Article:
Some of the benefits attributed to belief in stable, personal luck include:

  • More motivation to achieve
  • Increased perception of control
  • Greater optimism
  • More confidence
  • Stronger goal orientation
  • Elevated hopefulness
  • Increased self-efficacy
  • Greater openness and receptivity
  • Improved coping skills
  • Enhanced subjective well-being

Machiavelli said, “I believe that it is probably true that fortune is the arbiter of half the things we do, leaving the other half to be controlled by ourselves.”

Many modern billionaires – including Warren Buffet, Bill Gates, and Mark Zuckerberg – have openly and frequently acknowledged the significant role that luck played in the attainment of their great fortunes.

But when you listen to these people discuss luck at length, they don’t speak of luck as some ethereal, arbitrary force. Rather, they view luck mostly as possibilities that were presented to them through chance events.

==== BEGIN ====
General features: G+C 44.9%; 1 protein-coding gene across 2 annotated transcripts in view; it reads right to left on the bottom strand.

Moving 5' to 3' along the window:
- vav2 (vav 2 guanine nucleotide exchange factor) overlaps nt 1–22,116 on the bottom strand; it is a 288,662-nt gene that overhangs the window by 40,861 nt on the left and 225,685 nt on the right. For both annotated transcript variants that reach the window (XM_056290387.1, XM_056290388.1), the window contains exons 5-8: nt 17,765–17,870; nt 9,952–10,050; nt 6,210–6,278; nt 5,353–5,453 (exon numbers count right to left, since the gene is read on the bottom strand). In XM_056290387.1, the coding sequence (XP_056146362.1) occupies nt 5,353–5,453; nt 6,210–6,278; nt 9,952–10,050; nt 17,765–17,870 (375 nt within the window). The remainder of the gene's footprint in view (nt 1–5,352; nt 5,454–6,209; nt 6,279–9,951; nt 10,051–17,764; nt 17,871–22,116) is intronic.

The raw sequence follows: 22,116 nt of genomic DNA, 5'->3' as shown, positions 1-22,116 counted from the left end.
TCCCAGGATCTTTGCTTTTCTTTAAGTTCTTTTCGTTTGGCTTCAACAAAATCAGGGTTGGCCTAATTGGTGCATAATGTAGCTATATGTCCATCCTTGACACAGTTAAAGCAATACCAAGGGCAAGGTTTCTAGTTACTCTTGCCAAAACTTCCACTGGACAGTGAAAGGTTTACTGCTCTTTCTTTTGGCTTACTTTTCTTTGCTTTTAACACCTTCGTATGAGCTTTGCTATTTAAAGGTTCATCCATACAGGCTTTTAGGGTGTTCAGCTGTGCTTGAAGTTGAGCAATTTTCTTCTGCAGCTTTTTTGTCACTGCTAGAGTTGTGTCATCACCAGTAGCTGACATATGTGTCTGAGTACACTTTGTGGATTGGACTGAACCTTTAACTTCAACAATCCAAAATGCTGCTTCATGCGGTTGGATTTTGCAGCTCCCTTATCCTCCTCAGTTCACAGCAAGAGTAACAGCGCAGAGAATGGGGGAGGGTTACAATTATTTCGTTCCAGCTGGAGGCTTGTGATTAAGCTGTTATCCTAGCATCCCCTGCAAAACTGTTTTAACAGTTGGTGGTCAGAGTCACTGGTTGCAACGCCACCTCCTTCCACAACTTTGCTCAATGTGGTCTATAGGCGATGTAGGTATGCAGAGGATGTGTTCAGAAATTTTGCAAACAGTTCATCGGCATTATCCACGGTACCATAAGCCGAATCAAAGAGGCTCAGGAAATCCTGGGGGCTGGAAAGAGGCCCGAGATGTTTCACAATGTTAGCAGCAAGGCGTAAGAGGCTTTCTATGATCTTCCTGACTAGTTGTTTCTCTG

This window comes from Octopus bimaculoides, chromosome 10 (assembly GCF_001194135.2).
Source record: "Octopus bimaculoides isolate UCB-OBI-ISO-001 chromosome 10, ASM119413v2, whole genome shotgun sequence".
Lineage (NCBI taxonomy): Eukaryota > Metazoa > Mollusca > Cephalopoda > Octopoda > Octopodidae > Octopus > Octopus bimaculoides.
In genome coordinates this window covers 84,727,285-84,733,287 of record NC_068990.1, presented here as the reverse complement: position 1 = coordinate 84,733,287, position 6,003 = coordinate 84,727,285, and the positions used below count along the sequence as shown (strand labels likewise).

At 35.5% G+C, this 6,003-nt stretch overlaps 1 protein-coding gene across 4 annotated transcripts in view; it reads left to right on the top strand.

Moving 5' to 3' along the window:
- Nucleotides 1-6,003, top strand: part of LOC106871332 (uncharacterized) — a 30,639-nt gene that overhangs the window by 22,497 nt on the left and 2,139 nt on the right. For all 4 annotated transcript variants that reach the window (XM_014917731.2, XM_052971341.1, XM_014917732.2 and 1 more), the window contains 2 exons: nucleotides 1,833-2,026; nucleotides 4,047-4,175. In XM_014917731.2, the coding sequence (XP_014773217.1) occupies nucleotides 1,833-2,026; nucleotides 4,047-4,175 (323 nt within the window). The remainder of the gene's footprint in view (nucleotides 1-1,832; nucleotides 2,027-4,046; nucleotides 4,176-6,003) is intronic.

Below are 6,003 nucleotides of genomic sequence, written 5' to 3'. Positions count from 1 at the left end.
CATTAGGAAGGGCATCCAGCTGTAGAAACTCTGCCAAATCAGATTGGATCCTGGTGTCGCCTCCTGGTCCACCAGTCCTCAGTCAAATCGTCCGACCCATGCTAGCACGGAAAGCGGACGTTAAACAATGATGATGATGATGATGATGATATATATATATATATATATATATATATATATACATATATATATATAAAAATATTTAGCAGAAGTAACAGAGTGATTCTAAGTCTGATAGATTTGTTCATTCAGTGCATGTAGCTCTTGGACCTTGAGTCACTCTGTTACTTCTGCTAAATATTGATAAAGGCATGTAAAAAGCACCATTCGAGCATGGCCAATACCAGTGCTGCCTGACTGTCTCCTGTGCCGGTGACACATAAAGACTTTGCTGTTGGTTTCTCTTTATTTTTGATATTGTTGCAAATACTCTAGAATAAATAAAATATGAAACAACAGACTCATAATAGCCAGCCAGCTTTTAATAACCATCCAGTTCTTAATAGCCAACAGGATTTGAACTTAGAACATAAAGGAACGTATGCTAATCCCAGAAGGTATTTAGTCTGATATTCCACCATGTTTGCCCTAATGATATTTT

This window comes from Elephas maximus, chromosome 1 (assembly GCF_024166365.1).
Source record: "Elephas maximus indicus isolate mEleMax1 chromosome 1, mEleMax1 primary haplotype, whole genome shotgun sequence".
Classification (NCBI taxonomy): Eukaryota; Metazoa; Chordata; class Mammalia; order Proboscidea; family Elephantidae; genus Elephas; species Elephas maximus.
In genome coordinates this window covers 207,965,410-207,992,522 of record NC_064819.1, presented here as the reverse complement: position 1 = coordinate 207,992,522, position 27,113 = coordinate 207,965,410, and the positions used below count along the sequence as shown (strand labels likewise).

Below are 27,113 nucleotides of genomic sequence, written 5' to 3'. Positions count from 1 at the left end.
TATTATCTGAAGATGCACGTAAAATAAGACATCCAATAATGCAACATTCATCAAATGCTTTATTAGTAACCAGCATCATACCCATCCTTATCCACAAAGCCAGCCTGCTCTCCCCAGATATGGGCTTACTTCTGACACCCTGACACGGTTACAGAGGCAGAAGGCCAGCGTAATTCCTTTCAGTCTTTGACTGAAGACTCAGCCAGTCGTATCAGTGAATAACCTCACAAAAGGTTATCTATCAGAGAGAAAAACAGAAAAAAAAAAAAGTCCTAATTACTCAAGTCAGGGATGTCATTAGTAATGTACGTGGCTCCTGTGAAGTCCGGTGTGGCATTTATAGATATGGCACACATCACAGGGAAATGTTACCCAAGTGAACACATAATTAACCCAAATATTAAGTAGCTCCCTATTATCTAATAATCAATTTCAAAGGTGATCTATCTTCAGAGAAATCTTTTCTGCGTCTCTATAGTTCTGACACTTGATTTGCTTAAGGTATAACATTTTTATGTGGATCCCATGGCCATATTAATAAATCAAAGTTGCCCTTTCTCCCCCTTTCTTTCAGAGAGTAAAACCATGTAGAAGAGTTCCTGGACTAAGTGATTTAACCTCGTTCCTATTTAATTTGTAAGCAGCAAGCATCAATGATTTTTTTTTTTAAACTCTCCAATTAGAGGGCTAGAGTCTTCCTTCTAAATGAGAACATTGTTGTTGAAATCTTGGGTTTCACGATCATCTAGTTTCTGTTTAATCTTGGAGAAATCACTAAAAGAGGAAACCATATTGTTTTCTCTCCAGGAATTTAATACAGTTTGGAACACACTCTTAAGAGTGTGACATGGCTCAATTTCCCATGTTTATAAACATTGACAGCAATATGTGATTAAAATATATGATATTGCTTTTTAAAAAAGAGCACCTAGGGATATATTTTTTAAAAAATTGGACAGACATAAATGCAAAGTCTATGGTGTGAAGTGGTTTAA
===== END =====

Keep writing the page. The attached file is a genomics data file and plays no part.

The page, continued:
Research demonstrates that belief in personal luck does not preclude a rational understanding of probability. We can fully recognize when chance does not favor us, but still accept the idea that luck sometimes shepherds substantial benefits to individual people.[5]

In the context of everyday life, people often perceive chance to be more related to a surprise event or unexpected coincidence, and luck to be more related to escaping a negative consequence or achieving something important or difficult.[6]

Believing in personal luck means acknowledging chance and accepting probability, but also remaining confident that we have the capability to act when chance presents us with the possibility to achieve something positive.

We generally see good luck as the positive consequence of a chance occurrence.

If we consciously prepare ourselves to recognize and act on the possibilities afforded us by chance, we will naturally increase our belief in our personal luck.

We can’t control the occurrence of chance events, but we can control how we respond to them.

Boosting your personal luck profile

If we want to bolster our belief in our own personal luck, we can start by adopting some of the attitudes and behaviors of other lucky people.